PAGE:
Slang Terms Used by Your Grandparents

During the 1910s into the 1950s there were many everyday slang phrases or terms used but now in the 21st century rarely used. These slang phrases might have been very common for your grandparents and should be included in a family history.

Here are a few examples:

In fine fettle –means being in good condition.

Pedal Pushers – were a style of pants worn by ladies in the 1950s. Wearing them made it easier to ride a bicycle.

Shellacking – when you severely beat someone at a game or sport.

Fine kettle of fish – refers to a messy or awkward situation one could find themselves in.

Heavens to Betsy – an expression of shock to something happening.

Don’t touch that dial – refers to telling someone not to change a radio station or a TV channel.

Remember to pull the chain – a reminder that a person using a toilet in the bathroom to flush the toilet. For years indoor toilets had the water tank connected to a long pipe several feet above the toilet seat. To flush you pulled the chain connected to the tank.

Best bib and tucker – a bid was lace front of a man’s shirt and a tucker was the lace around the collar for a lady tucked into her dress. So if you were wearing your best clothes, you have worn your ‘best bib and tucker’.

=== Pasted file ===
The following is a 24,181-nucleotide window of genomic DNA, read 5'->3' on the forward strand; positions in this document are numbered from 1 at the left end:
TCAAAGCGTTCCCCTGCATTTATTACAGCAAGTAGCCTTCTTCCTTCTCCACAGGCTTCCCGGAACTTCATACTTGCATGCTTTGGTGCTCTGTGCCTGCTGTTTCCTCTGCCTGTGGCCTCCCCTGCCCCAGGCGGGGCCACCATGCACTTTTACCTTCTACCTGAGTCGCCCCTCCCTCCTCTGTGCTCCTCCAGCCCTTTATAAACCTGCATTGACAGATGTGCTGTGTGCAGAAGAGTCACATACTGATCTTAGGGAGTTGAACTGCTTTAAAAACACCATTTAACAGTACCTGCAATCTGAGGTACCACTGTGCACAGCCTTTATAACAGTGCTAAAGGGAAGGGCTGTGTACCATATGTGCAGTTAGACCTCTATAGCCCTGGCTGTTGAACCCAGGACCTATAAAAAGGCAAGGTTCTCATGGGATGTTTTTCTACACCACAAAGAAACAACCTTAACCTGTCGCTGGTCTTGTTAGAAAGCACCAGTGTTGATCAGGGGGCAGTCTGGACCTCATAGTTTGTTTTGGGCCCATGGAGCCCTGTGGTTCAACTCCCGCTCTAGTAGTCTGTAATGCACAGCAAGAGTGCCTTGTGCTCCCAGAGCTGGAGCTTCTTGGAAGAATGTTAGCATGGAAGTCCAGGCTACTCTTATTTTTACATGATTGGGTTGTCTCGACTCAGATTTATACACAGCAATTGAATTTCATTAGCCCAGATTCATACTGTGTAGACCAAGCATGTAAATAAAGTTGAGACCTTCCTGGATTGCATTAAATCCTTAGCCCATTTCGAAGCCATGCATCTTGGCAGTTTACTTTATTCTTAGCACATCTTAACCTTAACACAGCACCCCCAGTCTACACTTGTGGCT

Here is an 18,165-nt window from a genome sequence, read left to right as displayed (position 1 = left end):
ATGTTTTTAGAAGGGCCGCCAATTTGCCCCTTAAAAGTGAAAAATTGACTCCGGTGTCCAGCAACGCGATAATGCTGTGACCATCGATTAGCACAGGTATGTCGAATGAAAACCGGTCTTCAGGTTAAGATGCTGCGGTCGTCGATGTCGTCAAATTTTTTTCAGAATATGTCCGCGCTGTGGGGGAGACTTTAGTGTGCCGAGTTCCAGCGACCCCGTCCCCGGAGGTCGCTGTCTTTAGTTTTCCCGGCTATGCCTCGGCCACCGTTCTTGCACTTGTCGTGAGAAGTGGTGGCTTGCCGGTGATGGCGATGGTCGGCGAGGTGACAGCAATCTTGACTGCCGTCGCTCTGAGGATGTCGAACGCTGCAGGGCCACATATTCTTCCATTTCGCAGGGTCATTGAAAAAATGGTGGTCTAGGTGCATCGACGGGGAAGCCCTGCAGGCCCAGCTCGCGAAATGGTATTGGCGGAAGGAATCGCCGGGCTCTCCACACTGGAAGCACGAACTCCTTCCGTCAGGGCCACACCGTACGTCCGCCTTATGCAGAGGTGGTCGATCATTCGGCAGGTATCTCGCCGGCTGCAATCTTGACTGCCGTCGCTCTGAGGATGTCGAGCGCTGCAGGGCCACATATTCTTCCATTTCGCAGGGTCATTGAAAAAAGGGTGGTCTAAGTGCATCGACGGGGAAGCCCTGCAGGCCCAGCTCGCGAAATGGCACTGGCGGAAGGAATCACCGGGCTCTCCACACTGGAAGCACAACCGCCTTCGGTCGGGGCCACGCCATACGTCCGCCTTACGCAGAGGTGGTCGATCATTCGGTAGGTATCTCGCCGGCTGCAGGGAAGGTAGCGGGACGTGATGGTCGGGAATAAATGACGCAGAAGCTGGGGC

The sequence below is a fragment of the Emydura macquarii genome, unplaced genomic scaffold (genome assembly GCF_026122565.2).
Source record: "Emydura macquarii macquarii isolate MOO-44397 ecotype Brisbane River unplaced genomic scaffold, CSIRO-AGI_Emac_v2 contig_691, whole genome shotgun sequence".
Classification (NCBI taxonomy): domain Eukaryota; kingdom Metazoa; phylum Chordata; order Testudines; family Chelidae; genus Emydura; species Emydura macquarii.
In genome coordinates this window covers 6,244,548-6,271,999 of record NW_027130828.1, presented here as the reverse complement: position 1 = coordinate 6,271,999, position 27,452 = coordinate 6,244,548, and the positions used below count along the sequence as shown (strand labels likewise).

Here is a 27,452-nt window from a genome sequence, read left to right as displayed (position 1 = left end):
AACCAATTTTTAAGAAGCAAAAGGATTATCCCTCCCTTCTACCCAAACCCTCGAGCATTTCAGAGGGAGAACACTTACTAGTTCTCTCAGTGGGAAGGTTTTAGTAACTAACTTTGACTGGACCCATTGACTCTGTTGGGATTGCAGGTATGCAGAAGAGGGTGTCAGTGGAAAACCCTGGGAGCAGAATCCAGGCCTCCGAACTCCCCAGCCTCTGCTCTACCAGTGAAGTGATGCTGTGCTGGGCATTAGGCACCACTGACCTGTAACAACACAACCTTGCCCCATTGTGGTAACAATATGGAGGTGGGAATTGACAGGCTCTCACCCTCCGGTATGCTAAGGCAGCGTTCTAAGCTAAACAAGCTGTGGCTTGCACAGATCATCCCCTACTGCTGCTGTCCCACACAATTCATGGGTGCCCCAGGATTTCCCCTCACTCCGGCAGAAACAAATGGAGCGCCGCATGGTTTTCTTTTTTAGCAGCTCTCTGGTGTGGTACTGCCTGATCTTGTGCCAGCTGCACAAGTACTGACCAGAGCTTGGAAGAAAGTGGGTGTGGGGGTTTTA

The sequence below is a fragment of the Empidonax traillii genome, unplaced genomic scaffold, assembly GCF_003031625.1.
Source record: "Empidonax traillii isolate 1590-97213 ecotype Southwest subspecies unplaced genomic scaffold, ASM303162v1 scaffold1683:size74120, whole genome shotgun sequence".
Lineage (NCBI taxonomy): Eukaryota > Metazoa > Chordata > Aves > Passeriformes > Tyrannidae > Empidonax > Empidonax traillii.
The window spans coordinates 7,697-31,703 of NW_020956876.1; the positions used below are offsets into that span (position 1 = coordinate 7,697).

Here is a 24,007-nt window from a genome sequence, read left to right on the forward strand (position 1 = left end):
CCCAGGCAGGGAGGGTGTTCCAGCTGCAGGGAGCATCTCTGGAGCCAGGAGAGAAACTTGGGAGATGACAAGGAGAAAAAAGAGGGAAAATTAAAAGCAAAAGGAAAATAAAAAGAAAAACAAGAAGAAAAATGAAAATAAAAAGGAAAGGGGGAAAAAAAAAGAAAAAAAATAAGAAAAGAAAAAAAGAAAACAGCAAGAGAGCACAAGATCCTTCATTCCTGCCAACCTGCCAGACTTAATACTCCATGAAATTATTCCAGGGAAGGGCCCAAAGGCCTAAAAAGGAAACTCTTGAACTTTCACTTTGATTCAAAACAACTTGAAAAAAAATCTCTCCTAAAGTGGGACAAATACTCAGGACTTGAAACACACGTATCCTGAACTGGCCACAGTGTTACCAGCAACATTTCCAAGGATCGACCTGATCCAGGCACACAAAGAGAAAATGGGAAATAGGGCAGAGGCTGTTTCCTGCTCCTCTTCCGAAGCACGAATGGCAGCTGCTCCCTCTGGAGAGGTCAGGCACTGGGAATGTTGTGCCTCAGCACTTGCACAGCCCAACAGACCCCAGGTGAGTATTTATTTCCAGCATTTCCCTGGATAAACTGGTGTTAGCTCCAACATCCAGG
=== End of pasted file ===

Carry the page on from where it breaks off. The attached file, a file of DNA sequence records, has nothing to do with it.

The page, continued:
Fiddlesticks – something that is said to be nonsensical or absurd.

In a pickle – refers to being in a sticky or hard situation.

Knee high to a grasshopper – is a description of a short or small child.

Living the life of Riley – having an easy and careful life, it became a popular phrase with servicemen during World War One and Two.

Horsefeathers – when used you are saying you do not believe what someone is saying.

Don’t take any wooden nickels – mean you might be fooled by someone.

Knucklehead – someone who is acting like a fool.

See you in the funny papers – a way of saying goodbye, see you later.

Send or talk on a phone with older relatives, see how many of these sayings they remember.

Photos: Pedal Pushers of the 1950s; TV with dial knobs in 1950s; a toilet with a high water tank and a pull chain; 1890s ladies’ lace tucker; and a wooden nickel.

Related Blogs:

Quaint Sayings

Familiar Sayings

American Antiquated Phrases

< Return To Blog

Leave a Reply

Your email address will not be published.